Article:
THE FOURTH R: Conflicts Over Religion in America’s Public Schools by Joan DelFattore is, as I recalled, an excellent history of the subject, starting in the 19th century when Catholics began agitating against Protestant prayers and King James readings, while baffled Protestants insisted there was absolutely nothing sectarian about all that, it was just that making kids Protestant made them more America. Then follows court case after court case, which contrary to right-wing myth almost never involved atheists (more often it was Jews, Catholics, agnostics or minority sects) and definitely did not “kick God out of the schools.” DelFattore does a great job showing how the “pro” and “anti” sides often disagree among themselves, which has repeatedly derailed efforts to restore school prayer (moderates locking horns with those who think mandatory school prayer is perfectly reasonable and unobjectionable). Well done.
AN ACTOR’S WAYS AND MEANS was a print collection of several lectures Michael Redgrave gave to an acting school, which as he notes means a presentation targeted to aspiring professionals now goes to a much wider audience. Redgrave tackles questions that go back at least to Diderot as to whether the superior actor is driven by feeling or reason, whether the chameleonic actor is better than one who plays the same personality and when an actor can feel they’ve mastered their craft and whether we should take Hamlet’s advice to the players seriously. Even though I haven’t done any theater since the move to Durham, quite interesting, and I find myself debating whether some of his points can be applied to writing (I may come back to that in a later post). In any case as this was Mum’s copy from when she was 20 I’ll hang on to it.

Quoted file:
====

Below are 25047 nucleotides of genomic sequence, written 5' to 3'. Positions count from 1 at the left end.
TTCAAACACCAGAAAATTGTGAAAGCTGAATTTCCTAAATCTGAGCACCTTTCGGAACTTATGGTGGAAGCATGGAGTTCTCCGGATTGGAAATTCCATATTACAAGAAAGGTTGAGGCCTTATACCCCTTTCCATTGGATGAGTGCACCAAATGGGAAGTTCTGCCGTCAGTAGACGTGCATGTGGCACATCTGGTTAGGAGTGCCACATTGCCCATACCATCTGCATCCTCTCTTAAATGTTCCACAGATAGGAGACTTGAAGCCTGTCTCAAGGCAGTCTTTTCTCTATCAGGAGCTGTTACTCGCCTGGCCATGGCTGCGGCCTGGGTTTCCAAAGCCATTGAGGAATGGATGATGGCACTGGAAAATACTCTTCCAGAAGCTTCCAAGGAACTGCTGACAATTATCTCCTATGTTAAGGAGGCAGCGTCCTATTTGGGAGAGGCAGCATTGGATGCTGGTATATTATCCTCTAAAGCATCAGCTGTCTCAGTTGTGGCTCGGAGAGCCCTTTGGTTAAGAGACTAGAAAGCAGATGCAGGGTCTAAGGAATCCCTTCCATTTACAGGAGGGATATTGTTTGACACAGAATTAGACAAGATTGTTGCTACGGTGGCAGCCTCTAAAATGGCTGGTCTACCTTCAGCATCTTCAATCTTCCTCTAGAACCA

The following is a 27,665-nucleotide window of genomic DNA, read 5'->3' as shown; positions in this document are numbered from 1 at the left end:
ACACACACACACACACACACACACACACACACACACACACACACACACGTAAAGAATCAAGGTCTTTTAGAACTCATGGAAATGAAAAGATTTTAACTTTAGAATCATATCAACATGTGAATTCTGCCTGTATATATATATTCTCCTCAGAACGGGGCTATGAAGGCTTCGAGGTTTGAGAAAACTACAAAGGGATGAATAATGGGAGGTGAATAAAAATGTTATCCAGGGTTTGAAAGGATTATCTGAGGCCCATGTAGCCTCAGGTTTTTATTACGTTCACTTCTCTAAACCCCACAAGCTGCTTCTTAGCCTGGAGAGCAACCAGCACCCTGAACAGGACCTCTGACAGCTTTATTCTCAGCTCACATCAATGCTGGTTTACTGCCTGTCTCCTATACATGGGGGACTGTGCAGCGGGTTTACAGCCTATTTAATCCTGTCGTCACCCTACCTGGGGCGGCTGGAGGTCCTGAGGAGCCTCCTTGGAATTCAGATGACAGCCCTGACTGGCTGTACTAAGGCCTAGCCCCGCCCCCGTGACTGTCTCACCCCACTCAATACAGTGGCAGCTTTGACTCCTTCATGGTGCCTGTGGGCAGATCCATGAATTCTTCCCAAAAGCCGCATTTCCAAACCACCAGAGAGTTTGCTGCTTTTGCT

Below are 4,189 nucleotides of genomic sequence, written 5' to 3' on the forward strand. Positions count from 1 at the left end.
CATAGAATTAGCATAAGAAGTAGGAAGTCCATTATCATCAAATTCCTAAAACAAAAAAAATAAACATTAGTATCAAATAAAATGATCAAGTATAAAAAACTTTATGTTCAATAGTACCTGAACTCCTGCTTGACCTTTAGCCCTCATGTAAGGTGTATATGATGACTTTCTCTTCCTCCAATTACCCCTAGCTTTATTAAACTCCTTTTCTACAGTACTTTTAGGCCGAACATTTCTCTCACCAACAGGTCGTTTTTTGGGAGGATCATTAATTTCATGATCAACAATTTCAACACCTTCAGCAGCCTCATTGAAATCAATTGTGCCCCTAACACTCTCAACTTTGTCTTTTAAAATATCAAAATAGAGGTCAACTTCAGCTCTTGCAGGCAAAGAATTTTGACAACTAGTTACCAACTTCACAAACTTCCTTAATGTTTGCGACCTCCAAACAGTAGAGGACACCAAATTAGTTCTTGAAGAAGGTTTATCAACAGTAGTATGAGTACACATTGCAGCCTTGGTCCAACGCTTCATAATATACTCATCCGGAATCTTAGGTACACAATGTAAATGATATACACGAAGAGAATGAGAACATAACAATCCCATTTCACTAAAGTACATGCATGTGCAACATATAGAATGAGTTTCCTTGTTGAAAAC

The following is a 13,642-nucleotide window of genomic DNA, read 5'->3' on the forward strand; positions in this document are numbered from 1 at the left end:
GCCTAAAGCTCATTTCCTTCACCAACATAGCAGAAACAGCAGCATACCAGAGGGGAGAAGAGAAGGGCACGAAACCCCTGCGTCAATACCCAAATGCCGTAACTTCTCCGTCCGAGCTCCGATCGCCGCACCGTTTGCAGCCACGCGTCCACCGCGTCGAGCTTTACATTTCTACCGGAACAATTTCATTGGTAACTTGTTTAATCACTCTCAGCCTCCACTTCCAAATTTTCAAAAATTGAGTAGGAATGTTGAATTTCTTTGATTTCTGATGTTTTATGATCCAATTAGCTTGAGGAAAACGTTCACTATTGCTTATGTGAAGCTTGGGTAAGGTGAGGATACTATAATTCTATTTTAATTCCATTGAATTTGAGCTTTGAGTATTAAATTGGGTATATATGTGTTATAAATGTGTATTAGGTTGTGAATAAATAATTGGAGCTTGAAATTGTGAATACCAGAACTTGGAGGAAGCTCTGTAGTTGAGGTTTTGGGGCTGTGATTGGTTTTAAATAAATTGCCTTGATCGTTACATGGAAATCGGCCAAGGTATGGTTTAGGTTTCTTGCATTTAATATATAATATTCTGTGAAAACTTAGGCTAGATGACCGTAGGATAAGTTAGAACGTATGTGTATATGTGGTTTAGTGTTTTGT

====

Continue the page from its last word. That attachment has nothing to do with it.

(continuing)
THE MONSTRUMOLOGIST by Rick Yancey is the first in a series about a 19th century crytozoologist told from the POV of his twelve year old servant, Will. I’d thought this would be more in the urban fantasy vein but it’s more horror and didn’t really work for me; the opening scenes are bizarrely creepy, but after that the anthropophagi might as well be the monsters from Alien (they’re tough, they’re scary, they eat people). And the mentor/protagonist relationship seems kind of abusive, even given the danger of their calling. I gave up on this about halfway through.
BATGIRL AND THE BIRDS OF PREY: Full Circle by Julie and Shawna Benson, Roge Antonio and Marcio Takara has Batgirl and her team (and a lot of female costars) coping with their old foe the Calculator, a disease that sickens men and Huntress’ long-lost mother. This was entertaining enough, but something about the lettering or the art or the number of word balloons made it feel too cluttered to enjoy reading as much as I should have.
And while it’s not part of anything I read this week, I’ll wrap up by sharing this striking Jack Kirby splash page from Fantastic Four.